Home in a Box.

I’m all about the ‘less stuff’ mode of living.  Sure, it’s nice to have nice things, but at the same time, i probably don’t need to keep all the books I have, or all the clothes I wear only rarely, or all the little markers of life that I seemed to have accumulated.  I recognize on an intellectual level that it’s all incidental, not integral.  But still, it’s rare that I clean it all up and throw it away.

But there are people who do.  The recent financial crisis has had a few upsides.  First, people are driving around less and wasting less gas, which I thought would never ever happen in this country.  Second, people are moving into smaller, more affordable homes.  Some people are going through extreme downsizing, living in little places that are 100 square feet or less.  I like to call this the ‘Home in a Box’. Somehow that sounds more cute and livable than ‘tool shed’, which is more or less what these homes amount to.

Personally, I don’t see myself getting a tiny house on wheels any time soon.  But the idea of a small place is cozy to me.  I see a wide front porch on a small little house with eager flowers climbing around it.  I see a bakcyard with lots of trees and a small vegetable garden somewhere.  I see an open living area in the central space, and light and living things everywhere.  I’m ready for it.

Thank you, science, for calling me cold.

For those of you who don’t know, I have a lifelong condition known as icicle-hands.  You can attribute it to bad circulation or a lack of insulating blubber around my fingers, but the facts of my condition remain.  1) If I’m sick or there’s a tropical heat wave in progress, my hands are either slightly warm or room temperature.  2) Otherwise, my hands range from icy to sub-Arctic.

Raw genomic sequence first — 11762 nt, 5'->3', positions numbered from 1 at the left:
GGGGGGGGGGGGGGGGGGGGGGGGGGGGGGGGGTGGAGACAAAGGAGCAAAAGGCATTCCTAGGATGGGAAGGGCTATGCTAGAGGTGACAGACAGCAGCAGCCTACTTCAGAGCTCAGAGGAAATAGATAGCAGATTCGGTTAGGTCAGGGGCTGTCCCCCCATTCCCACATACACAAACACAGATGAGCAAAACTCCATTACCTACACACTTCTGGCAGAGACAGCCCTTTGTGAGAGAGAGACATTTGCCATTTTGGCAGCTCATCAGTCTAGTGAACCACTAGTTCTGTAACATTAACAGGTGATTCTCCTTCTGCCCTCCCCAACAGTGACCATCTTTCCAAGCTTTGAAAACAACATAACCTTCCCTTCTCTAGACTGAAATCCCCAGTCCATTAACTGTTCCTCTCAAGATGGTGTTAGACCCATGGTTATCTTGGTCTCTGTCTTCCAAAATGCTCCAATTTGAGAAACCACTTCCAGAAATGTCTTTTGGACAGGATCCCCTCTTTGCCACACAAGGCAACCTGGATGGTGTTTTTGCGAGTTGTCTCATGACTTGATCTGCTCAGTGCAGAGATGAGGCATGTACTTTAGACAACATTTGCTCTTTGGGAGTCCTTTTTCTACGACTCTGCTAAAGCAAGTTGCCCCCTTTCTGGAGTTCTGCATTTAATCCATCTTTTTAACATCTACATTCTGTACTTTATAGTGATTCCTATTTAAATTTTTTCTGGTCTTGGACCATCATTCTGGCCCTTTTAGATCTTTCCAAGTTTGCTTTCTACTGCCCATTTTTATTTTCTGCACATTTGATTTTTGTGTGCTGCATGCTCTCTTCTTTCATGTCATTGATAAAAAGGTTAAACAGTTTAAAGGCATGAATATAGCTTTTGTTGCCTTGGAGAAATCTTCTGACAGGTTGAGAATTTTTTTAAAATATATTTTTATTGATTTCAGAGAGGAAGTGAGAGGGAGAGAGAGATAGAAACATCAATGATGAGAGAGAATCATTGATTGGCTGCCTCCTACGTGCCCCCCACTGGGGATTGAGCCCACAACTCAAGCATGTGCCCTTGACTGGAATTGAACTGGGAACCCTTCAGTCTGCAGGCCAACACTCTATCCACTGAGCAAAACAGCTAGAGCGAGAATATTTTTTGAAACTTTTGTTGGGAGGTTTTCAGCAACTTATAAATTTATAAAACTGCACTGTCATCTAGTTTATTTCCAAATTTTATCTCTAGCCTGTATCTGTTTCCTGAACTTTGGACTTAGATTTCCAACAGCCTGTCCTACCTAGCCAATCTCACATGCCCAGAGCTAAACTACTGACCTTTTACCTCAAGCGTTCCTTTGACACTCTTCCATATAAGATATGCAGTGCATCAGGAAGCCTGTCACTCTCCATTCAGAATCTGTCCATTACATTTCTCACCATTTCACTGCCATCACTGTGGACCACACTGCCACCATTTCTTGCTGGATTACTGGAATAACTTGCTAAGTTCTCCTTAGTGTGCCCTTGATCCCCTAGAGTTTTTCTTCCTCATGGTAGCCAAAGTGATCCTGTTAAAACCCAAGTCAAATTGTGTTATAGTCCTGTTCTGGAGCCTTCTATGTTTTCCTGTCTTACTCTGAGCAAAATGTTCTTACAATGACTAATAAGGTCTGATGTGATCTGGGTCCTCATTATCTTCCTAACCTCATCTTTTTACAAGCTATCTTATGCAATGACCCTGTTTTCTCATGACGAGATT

It’s never really been a problem for me.  Most of the time, I’m used to the sensation of cold fingertips and don’t feel the need to warm my hands.  I’m easily able to comfort and soothe those with feverish brows with a simple touch of the hand.  And, of course, there’s the old adage of ‘cold hands, warm heart’, leaving me to reap the benefits of other’s perception of me as a warm and loving person.

However, recent studies may show that old adage to be completely false.  There is an indication thus far that physical warmth may promote both the perception of others as warm and also promote actions that would be considered ‘warm’ – kindness, thinking of others first, and genuine affection.  It is possible that since my hands are colder than most everything, ANY touch would promote ‘warm’ behavior in me.  However, other than this explanation, the recent research leave me in the cold (that was an unintentional pun, I swear).

The main conclusion of the research is much more broad – that physical and psychological concepts are deeply related, even in the way the brain processes both.  However, I would challenge researchers to examine such evidence in an area where language is not directly involved.  If we give both a psychological and a physical concept a shared name, obviously we think there is a connection between the two.  One area of investigation might be colors, which have different psychological meanings in different cultures.  In such cases, the strength of the affect of physical concept on psychological reactions might be better judged.